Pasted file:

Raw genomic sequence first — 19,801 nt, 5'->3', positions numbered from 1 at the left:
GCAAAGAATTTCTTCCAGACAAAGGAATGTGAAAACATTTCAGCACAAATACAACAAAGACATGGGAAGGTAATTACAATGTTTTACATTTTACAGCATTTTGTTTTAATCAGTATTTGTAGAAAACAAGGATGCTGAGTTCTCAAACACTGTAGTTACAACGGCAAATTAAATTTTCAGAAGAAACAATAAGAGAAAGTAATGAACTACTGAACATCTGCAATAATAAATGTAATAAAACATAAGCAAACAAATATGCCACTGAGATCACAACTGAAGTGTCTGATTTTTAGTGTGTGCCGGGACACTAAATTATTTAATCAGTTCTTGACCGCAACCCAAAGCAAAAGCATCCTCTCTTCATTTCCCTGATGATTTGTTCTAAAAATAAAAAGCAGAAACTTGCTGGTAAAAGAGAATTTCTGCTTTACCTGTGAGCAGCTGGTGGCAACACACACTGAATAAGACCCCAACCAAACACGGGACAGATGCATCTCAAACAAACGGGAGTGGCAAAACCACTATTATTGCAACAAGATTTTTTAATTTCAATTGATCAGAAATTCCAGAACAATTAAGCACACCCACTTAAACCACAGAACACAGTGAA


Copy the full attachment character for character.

Raw genomic sequence first — 19,801 nt, 5'->3', positions numbered from 1 at the left:
GCAAAGAATTTCTTCCAGACAAAGGAATGTGAAAACATTTCAGCACAAATACAACAAAGACATGGGAAGGTAATTACAATGTTTTACATTTTACAGCATTTTGTTTTAATCAGTATTTGTAGAAAACAAGGATGCTGAGTTCTCAAACACTGTAGTTACAACGGCAAATTAAATTTTCAGAAGAAACAATAAGAGAAAGTAATGAACTACTGAACATCTGCAATAATAAATGTAATAAAACATAAGCAAACAAATATGCCACTGAGATCACAACTGAAGTGTCTGATTTTTAGTGTGTGCCGGGACACTAAATTATTTAATCAGTTCTTGACCGCAACCCAAAGCAAAAGCATCCTCTCTTCATTTCCCTGATGATTTGTTCTAAAAATAAAAAGCAGAAACTTGCTGGTAAAAGAGAATTTCTGCTTTACCTGTGAGCAGCTGGTGGCAACACACACTGAATAAGACCCCAACCAAACACGGGACAGATGCATCTCAAACAAACGGGAGTGGCAAAACCACTATTATTGCAACAAGATTTTTTAATTTCAATTGATCAGAAATTCCAGAACAATTAAGCACACCCACTTAAACCACAGAACACAGTGAA